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Ecuador Economy
 
 
 

General

Ecuador has substantial petroleum resources and rich agricultural areas. Because the country exports primary products such as oil, bananas, flowers and shrimp, fluctuations in world market prices can have a substantial domestic impact. Industry is largely oriented to servicing the domestic market, and some exports to the Andean Common market. Deteriorating economic performance in 1997-98 culminated in a severe economic and financial crisis in 1999. The crisis was precipitated by a number of external shocks, including the El Niño weather phenomenon in 1997, a sharp drop in global oil prices in 1997-98, and international emerging market instability in 1997-98. These factors highlighted the Government of Ecuador's unsustainable economic policy mix of large fiscal deficits and expansionary money policy and resulted in a 7.3% contraction of GDP, annual year-on-year inflation of 52.2%, and a 65% devaluation of the national currency, the Sucre, in 1999, which helped precipitate a default on external loans later that year.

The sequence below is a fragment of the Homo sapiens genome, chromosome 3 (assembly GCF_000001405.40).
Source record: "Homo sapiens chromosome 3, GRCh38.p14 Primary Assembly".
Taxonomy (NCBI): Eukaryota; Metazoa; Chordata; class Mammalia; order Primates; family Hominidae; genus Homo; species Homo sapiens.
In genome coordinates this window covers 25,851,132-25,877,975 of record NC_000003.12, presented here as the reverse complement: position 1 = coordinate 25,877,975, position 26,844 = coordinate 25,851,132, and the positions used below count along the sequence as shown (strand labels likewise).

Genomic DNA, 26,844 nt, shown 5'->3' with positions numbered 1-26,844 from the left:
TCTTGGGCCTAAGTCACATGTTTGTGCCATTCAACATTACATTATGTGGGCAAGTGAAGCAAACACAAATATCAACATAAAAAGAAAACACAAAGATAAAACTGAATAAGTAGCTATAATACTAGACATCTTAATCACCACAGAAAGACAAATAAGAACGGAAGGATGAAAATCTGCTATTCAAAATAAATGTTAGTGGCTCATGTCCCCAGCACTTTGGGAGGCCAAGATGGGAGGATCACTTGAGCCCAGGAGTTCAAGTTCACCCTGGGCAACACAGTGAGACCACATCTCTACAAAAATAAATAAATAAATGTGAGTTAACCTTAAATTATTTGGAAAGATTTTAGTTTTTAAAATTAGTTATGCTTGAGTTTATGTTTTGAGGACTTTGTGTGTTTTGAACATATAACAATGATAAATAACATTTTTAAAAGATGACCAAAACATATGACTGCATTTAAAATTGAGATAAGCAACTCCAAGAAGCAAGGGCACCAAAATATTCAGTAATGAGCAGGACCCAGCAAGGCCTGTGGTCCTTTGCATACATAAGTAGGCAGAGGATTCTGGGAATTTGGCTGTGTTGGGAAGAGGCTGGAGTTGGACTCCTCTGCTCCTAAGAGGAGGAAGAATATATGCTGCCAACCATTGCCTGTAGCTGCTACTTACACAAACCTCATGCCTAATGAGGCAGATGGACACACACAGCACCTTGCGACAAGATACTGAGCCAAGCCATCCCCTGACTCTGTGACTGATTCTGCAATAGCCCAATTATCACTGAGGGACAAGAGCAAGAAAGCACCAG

On January 9, 2000, the administration of President Jamil Mahuad announced its intention to adopt the US dollar as the official currency of Ecuador to address the ongoing economic crisis. The formal adoption of the dollar as currency on September 10, 2000, as opposed to merely pegging the Ecuadorian sucre to the dollar as Argentina had done, theoretically meant that the benefits of seigniorage would accrue to the US economy. Subsequent protests related to the economic and financial crises led to the removal of Mahuad from office and the elevation of Vice President Gustavo Noboa to the presidency.

However, the Noboa government confirmed its commitment to dollarise as the centre-piece of its economic recovery strategy. The government also entered into negotiations with the International Monetary Fund (IMF), culminating in the negotiation of a 12-month standby arrangement with the Fund. Additional policy initiatives include efforts to reduce the government's fiscal deficit and to implement structural reforms to strengthen the banking system and regain access to private capital markets.

Buoyed by high oil prices, the Ecuadorian economy experienced a modest recovery in 2000, with GDP rising 1.9%. However, 70% of the population was estimated to live below the poverty line that year, more than double the rate in 1995.

In April 2007, after winning a referendum on constitutional reform, President Correa announced that he no longer intended that the country would make repayments to the IMF nor deal with the World Bank.


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